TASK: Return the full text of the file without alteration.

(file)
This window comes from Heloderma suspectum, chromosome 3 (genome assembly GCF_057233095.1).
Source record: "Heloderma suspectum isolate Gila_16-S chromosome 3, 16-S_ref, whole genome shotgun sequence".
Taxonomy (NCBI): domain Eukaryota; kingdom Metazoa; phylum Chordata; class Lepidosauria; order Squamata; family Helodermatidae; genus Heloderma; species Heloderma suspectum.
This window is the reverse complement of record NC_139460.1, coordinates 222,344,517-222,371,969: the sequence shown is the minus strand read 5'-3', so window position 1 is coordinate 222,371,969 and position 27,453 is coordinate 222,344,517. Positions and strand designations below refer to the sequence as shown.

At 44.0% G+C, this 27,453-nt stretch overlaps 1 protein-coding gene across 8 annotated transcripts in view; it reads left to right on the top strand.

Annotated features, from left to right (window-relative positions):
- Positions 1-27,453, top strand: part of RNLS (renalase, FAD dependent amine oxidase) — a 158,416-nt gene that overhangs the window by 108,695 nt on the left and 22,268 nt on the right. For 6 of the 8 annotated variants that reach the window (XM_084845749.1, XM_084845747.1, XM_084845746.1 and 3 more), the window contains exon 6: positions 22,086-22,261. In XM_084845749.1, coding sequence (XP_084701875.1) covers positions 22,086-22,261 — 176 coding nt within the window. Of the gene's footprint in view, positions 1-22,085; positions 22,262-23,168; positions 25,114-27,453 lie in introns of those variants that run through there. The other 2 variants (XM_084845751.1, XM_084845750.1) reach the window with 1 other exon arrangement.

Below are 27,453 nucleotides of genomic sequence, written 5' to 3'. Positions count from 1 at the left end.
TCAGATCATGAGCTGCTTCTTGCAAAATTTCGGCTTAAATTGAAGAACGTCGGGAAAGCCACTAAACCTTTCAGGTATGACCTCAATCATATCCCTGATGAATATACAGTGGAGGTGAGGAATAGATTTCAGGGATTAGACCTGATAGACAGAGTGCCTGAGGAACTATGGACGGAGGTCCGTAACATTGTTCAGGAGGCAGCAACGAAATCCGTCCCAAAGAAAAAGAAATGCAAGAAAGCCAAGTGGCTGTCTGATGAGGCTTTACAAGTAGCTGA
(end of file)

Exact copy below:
This window comes from Heloderma suspectum, chromosome 3 (genome assembly GCF_057233095.1).
Source record: "Heloderma suspectum isolate Gila_16-S chromosome 3, 16-S_ref, whole genome shotgun sequence".
Taxonomy (NCBI): domain Eukaryota; kingdom Metazoa; phylum Chordata; class Lepidosauria; order Squamata; family Helodermatidae; genus Heloderma; species Heloderma suspectum.
This window is the reverse complement of record NC_139460.1, coordinates 222,344,517-222,371,969: the sequence shown is the minus strand read 5'-3', so window position 1 is coordinate 222,371,969 and position 27,453 is coordinate 222,344,517. Positions and strand designations below refer to the sequence as shown.

At 44.0% G+C, this 27,453-nt stretch overlaps 1 protein-coding gene across 8 annotated transcripts in view; it reads left to right on the top strand.

Annotated features, from left to right (window-relative positions):
- Positions 1-27,453, top strand: part of RNLS (renalase, FAD dependent amine oxidase) — a 158,416-nt gene that overhangs the window by 108,695 nt on the left and 22,268 nt on the right. For 6 of the 8 annotated variants that reach the window (XM_084845749.1, XM_084845747.1, XM_084845746.1 and 3 more), the window contains exon 6: positions 22,086-22,261. In XM_084845749.1, coding sequence (XP_084701875.1) covers positions 22,086-22,261 — 176 coding nt within the window. Of the gene's footprint in view, positions 1-22,085; positions 22,262-23,168; positions 25,114-27,453 lie in introns of those variants that run through there. The other 2 variants (XM_084845751.1, XM_084845750.1) reach the window with 1 other exon arrangement.

Below are 27,453 nucleotides of genomic sequence, written 5' to 3'. Positions count from 1 at the left end.
TCAGATCATGAGCTGCTTCTTGCAAAATTTCGGCTTAAATTGAAGAACGTCGGGAAAGCCACTAAACCTTTCAGGTATGACCTCAATCATATCCCTGATGAATATACAGTGGAGGTGAGGAATAGATTTCAGGGATTAGACCTGATAGACAGAGTGCCTGAGGAACTATGGACGGAGGTCCGTAACATTGTTCAGGAGGCAGCAACGAAATCCGTCCCAAAGAAAAAGAAATGCAAGAAAGCCAAGTGGCTGTCTGATGAGGCTTTACAAGTAGCTGA